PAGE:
Understanding some basic FP constructs by writing a simple Programming Language
What I cannot create, I do not understand - Richard Feynman
Most of the time, we end up being consumers of a language. Language creation is not something which many of us do as part of our daily job. And as such, we become consumers of using various concepts like types of a language, functions-as-first-class citizens, closures, let expressions, etc. But what are these? What is semantics behind them? And how do language creators enable a language to have these? Once we understand what these mean, we go beyond the language specific implementations and can be true polyglots who can think in terms of these composable abstractions.
This beginner focussed talk+demonstration hopes to clarify few fundamental concepts by building a language from the ground up. This talk has its foundations in a couple of academic courses which I got to be part of during 2012/2013.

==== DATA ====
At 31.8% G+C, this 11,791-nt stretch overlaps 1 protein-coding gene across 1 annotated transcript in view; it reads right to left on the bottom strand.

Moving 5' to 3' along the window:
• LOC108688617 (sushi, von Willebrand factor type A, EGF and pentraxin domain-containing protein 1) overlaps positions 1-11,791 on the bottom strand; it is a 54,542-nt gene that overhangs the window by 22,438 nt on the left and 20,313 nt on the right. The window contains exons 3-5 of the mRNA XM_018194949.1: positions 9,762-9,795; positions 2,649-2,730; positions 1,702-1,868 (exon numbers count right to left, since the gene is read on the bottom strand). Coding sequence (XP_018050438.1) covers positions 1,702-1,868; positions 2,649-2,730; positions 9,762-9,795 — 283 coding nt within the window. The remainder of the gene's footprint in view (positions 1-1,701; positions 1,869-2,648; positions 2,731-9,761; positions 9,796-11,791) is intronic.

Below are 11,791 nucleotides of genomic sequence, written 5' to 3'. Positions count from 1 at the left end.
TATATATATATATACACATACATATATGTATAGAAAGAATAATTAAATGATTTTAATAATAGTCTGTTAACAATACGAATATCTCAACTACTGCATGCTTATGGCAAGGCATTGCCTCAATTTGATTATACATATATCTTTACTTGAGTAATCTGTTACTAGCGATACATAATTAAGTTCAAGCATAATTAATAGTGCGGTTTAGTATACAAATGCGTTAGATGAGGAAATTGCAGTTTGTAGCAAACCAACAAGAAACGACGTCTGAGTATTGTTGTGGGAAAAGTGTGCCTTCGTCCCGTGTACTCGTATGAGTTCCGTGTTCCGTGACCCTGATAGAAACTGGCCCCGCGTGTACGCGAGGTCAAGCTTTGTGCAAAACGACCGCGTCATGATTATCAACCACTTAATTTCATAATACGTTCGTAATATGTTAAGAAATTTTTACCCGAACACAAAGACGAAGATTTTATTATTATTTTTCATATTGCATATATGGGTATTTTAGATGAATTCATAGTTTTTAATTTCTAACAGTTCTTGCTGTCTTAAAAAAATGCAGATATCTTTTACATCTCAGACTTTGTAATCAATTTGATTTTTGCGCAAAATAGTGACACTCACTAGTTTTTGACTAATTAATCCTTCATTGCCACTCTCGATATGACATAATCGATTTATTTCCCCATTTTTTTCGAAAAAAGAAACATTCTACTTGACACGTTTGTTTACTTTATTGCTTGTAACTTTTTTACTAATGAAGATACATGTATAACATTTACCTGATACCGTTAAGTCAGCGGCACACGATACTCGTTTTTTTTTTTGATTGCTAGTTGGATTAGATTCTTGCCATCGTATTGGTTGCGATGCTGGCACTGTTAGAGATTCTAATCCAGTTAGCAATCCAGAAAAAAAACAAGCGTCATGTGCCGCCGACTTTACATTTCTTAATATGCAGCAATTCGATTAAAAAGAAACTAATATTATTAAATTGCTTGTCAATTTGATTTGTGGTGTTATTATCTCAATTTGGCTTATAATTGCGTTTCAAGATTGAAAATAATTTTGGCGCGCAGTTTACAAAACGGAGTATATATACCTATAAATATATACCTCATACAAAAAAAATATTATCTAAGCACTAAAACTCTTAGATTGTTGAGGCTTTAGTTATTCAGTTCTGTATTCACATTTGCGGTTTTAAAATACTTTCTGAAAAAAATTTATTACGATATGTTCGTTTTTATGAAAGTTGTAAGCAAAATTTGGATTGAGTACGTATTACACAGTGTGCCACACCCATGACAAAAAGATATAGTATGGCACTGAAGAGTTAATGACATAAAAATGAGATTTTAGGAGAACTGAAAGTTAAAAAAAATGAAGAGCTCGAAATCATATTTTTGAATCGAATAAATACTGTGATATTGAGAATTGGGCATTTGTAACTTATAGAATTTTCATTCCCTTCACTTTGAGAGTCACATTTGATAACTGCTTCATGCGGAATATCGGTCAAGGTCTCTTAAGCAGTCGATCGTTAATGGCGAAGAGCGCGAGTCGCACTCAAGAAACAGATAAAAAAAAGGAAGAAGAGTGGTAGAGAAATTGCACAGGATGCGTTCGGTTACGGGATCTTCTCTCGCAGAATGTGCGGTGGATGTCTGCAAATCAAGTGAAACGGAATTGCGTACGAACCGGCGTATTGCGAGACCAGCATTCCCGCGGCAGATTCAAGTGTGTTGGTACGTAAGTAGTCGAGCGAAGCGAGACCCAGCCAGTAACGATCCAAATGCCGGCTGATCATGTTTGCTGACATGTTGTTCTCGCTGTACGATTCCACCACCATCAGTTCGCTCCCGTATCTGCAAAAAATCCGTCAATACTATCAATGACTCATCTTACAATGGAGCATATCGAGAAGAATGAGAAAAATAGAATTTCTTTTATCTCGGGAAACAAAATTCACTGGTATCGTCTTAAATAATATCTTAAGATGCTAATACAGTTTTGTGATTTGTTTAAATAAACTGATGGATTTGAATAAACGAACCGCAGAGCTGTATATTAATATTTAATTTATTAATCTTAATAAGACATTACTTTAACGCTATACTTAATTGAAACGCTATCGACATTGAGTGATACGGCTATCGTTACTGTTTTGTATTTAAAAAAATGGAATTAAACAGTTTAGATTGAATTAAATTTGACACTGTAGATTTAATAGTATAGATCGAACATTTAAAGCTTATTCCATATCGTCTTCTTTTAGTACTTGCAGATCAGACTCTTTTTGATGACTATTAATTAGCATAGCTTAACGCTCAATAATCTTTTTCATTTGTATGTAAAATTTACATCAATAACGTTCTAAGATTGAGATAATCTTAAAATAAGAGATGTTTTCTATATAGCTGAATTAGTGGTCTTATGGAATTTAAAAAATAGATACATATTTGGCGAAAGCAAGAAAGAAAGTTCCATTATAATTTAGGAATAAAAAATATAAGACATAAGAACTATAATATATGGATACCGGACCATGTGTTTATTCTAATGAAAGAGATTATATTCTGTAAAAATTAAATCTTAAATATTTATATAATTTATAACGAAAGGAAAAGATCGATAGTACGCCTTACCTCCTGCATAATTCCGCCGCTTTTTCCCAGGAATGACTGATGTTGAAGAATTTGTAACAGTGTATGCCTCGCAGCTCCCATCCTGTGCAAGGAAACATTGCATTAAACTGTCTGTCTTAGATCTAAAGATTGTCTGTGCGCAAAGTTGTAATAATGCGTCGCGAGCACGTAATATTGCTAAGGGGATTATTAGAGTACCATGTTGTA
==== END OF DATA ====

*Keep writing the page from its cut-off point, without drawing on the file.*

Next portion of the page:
Using Racket(a variant of Scheme) as a vehicle, a hypothesized programming language (MathL) is introduced with its specifications, syntax, and rules. And slowly this language is built up with more features.The language is realized via an interpreter/executor. [We would not be discussing compilers here].
Some tests also would be done which would help to verify the language implementation.
Outline/structure of the Session
Classification of languages
MathL v1.0 - Core language constructs
MathL v2.0 - Adding functions to the language
MathL v3.0 - Adding lambda and closure to the core language
MathL v4.0 - Adding let expressions to the core language
MathL v4.0 - Adding Pipe construct to our language
(The above agenda is tentative and may change)
1. Going back our desks, to be able to reason about the languages we come across in a better way.
2. Get an exposure to Racket language and Dr.Racket IDE
3. To appreciate the academic foundations behind the mainstream language features.
Beginners and non-FP Devs who want to know about FP concepts. A seasoned professional may find this basic.
schedule Submitted 1 year ago
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